I’ve been thinking a lot about Galway Kinnell’s lovely, lovely poem, “BlackBerry Eating”:
I love to go out in late September
among the fat, overripe, icy, black blackberries
to eat blackberries for breakfast,
the stalks very prickly, a penalty
they earn for knowing the black art
of blackberry-making; and as I stand among them
lifting the stalks to my mouth, the ripest berries
fall almost unbidden to my tongue,
as words sometimes do, certain peculiar words
like strengths or squinched,
many-lettered, one-syllabled lumps,
which I squeeze, squinch open, and splurge well
in the silent, startled, icy, black language
of blackberry-eating in late September.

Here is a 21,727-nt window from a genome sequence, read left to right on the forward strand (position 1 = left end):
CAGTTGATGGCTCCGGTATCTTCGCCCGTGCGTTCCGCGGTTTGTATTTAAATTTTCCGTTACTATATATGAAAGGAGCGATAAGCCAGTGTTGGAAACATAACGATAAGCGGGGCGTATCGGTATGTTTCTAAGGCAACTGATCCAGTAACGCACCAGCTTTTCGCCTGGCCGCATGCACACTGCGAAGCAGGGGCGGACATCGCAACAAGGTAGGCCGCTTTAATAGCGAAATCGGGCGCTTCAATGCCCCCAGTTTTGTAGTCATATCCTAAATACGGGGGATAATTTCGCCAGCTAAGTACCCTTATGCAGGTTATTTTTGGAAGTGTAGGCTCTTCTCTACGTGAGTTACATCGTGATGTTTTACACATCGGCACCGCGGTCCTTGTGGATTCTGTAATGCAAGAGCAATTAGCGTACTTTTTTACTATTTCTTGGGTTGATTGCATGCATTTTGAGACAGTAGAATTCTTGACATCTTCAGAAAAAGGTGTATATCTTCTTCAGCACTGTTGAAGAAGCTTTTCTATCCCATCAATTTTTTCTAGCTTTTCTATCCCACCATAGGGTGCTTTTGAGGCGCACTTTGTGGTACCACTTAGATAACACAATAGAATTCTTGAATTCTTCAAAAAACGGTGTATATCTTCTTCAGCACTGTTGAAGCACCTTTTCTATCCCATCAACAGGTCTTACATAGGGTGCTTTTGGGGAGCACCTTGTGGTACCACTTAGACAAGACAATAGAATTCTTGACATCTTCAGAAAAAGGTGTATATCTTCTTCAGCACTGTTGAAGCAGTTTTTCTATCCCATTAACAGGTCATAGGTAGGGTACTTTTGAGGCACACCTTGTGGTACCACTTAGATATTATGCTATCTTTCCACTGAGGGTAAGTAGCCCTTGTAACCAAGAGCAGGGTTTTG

This has long been a favorite of mine. I love those “many-lettered, one-syllabled lumps,” love “squeeze,” and “squinch,” and “splurge.”
This poem has been on my mind as I’ve been playing with the Arun, surprising myself by finding big, squeezable words that fit in one syllable, and greedy ones that seem to take a syllable for every letter. The poems themselves have been equally unwieldy, refusing to fit tidily into the space I’ve made for them. But I continue, keep looking to learn this black art.
Today was Poem-in-Your-Pocket Day. I’m still in the hospital, but I came prepared: An envelope full of poems ready to be distributed. And distribute I have. I think most people around this ward have assumed I’m nuts, but they’ve still taken their poem. I definitely consider the day a success!
and around me.
Some carve new ideas,
I enter here,
calm from chaos,
plumbing the darkness.
An Arun: a fifteen-line poem in three sets of five lines. Each set of five lines follows the same syllable structure: starting with one syllable and increasing by one (1/2/3/4/5 — 3x).